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"Jamaica Farewell" is a Jamaican-style folk song (mento). The lyrics for the song were written by Lord Burgess (Irving Burgie), an American-born, half-Barbadian songwriter. It is about the beauties of the West Indian Islands.
|Song by Harry Belafonte|
|from the album Calypso|
Harry Belafonte recording Edit
Many, including Belafonte himself, have said that the song was popular in the West Indies since long before Burgess. It is believed that Burgess compiled and modified the song from many folk pieces to make a new song. Burgess acknowledged his use of the tune of another mento, "Iron Bar". The line "ackee, rice, saltfish are nice" refers to the Jamaican national dish.
Artists who have covered "Jamaica Farewell" include:
- Chuck Berry (feat. The Five Dimensions)
- Sir Lancelot
- Marty Robbins
- Don Williams
- Jimmy Buffett
- Sam Cooke
- Nina & Frederik
- Carly Simon
- Laura Veirs, on her 2011 album Tumble Bee
- Caetano Veloso and Sting, while playing a medley of his own "Can't Stand Losing You / Reggatta de Blanc" while still with The Police in 1983
- Carleton "Bill" Bailey on the album Cruising With Bill Bailey (recorded while on board MS Southward) (1960)
- Ray Conniff Orchestra, on the album Happiness Is (1966)
- James Last Orchestra, on the album Music From Across The Way (1971)
- The Jukebox Band, on the TV show Shining Time Station, episode "Bully for Mr. Conductor"
- Austrian pop singer Chris Denning (alias Helmut Rulofs) in 1978
- Desmond Dekker, on the album Caribbean Playground.
- Lil Ugly Mane, in a section of "Side Two-A" on the album Third Side of Tape
- Robin Cook aka Jonas Ekfeldt
- Fisherman's Friends, on the album Sole Mates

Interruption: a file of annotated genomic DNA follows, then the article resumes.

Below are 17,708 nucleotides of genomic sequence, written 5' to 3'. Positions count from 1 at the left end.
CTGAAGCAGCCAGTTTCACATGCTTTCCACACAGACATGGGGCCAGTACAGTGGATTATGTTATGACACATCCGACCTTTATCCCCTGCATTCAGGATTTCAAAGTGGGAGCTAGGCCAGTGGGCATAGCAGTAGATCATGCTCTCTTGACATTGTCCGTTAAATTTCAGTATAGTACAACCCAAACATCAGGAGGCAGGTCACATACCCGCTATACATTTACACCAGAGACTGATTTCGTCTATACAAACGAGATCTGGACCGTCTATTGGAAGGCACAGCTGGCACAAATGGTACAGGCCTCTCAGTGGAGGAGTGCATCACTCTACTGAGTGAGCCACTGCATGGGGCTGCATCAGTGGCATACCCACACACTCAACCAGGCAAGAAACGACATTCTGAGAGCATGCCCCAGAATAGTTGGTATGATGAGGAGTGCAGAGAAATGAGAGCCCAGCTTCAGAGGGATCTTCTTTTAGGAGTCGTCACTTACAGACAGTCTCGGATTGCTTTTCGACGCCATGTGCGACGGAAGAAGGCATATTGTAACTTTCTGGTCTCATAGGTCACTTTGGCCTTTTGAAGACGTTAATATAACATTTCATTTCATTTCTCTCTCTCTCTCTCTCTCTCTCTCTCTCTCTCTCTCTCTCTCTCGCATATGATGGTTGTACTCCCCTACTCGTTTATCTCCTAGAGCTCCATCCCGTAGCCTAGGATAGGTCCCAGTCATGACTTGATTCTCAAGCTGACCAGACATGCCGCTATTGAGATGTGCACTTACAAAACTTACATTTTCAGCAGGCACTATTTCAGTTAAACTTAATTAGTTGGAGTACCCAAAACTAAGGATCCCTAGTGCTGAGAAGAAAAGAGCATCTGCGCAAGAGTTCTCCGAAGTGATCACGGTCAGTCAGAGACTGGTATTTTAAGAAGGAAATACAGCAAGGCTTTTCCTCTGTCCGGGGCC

- The Kingston Trio, who led the folk revival of the late 1950s, took their name from the mention of Kingston, Jamaica in the song; though they only recorded it years later, in 2006.
In other languages Edit
This song has been translated into many languages. For example, in Bengali, there exist several translations, some of which are quite well known. One Bengali version of the song became an important anthem for the Naxalite revolutionary movement in the 1970s and thus has significance for Bengali intellectuals in Kolkata society. The Bangladeshi band Souls also sang their own translated version in early 1990s, which instantly became a hit in Bangladesh.
The song "Iron bar" was published along with Swedish lyrics by Ulf Peder Olrog in 1947 as "Mera bruk i baljan boys" in his "Rosenblom i Västindien" sheet music album. Olrog had earlier in 1947 travelled in the West Indies and wrote down some "native songs" in Jamaica, of which 3 were published with Swedish lyrics. The song was a large record hit with singer Anders Börje. Later on, "Jamaica Farewell" was covered with lyrics in Swedish by Schytts as Jamaica farväl, scoring a 1979 Svensktoppen hit. Streaplers recorded a 1967 Swedish-language version of the song, with the lyrics "Långt långt bort". Their version became a 1968 Svensktoppen hit.
German translations are "Abschied von Kingston Town" ("Farewell from Kingston Town") by Bruce Low and "Weil der Sommer ein Winter war" ("For the Summer was a Winter") by Nana Mouskouri.
The Vietnamese translation is "Lời Yêu Thương" ("Love Words") by Đức Huy
Soundtrack appearances Edit
See also Edit
- Larry Birnbaum (2013). Before Elvis: The Prehistory of Rock 'n' Roll. Lanham, Maryland: Scarecrow Press. p. 2024. ISBN 978-0-8108-8638-4.
- Whitburn, Joel (2013). Joel Whitburn's Top Pop Singles, 14th Edition: 1955–2012. Record Research. p. 70.
- "Search for "Jamaica Farewell"". AllMusic. Retrieved 4 April 2022.
- "Chris Denning – Jamaica Farewell". Discogs.com. 1978. Retrieved 4 April 2022.
- "Svensktoppen 1979". Sverigesradio.se. Retrieved 1 December 2019.
- "Svensktoppen 1968". Sverigesradio.se. Retrieved 1 December 2019.
- "Allan Sherman – Shticks and Stones". Genius.com. Retrieved 4 April 2022.